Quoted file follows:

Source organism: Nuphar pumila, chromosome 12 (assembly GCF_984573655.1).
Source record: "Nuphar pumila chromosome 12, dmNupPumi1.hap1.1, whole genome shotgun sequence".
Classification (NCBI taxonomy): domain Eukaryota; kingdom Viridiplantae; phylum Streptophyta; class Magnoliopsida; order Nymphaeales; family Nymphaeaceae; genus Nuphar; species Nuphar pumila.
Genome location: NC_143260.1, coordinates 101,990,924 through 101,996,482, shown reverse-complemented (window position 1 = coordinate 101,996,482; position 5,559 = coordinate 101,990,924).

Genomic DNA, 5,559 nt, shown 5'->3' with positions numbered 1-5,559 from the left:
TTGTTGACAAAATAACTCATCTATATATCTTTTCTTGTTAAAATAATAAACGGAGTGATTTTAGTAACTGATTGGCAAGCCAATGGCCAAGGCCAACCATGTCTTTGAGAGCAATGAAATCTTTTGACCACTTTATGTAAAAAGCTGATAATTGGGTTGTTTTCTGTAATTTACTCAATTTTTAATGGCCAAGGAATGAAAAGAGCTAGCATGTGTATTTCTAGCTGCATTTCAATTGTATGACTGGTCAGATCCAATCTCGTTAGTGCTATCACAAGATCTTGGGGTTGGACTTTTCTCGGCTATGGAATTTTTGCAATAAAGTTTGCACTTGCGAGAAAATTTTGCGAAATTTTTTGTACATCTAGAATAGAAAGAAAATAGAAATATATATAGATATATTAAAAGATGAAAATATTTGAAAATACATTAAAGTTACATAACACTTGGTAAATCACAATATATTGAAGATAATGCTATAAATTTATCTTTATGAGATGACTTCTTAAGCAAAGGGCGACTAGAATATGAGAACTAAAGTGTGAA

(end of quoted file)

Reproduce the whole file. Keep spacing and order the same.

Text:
Source organism: Nuphar pumila, chromosome 12 (assembly GCF_984573655.1).
Source record: "Nuphar pumila chromosome 12, dmNupPumi1.hap1.1, whole genome shotgun sequence".
Classification (NCBI taxonomy): domain Eukaryota; kingdom Viridiplantae; phylum Streptophyta; class Magnoliopsida; order Nymphaeales; family Nymphaeaceae; genus Nuphar; species Nuphar pumila.
Genome location: NC_143260.1, coordinates 101,990,924 through 101,996,482, shown reverse-complemented (window position 1 = coordinate 101,996,482; position 5,559 = coordinate 101,990,924).

Genomic DNA, 5,559 nt, shown 5'->3' with positions numbered 1-5,559 from the left:
TTGTTGACAAAATAACTCATCTATATATCTTTTCTTGTTAAAATAATAAACGGAGTGATTTTAGTAACTGATTGGCAAGCCAATGGCCAAGGCCAACCATGTCTTTGAGAGCAATGAAATCTTTTGACCACTTTATGTAAAAAGCTGATAATTGGGTTGTTTTCTGTAATTTACTCAATTTTTAATGGCCAAGGAATGAAAAGAGCTAGCATGTGTATTTCTAGCTGCATTTCAATTGTATGACTGGTCAGATCCAATCTCGTTAGTGCTATCACAAGATCTTGGGGTTGGACTTTTCTCGGCTATGGAATTTTTGCAATAAAGTTTGCACTTGCGAGAAAATTTTGCGAAATTTTTTGTACATCTAGAATAGAAAGAAAATAGAAATATATATAGATATATTAAAAGATGAAAATATTTGAAAATACATTAAAGTTACATAACACTTGGTAAATCACAATATATTGAAGATAATGCTATAAATTTATCTTTATGAGATGACTTCTTAAGCAAAGGGCGACTAGAATATGAGAACTAAAGTGTGAA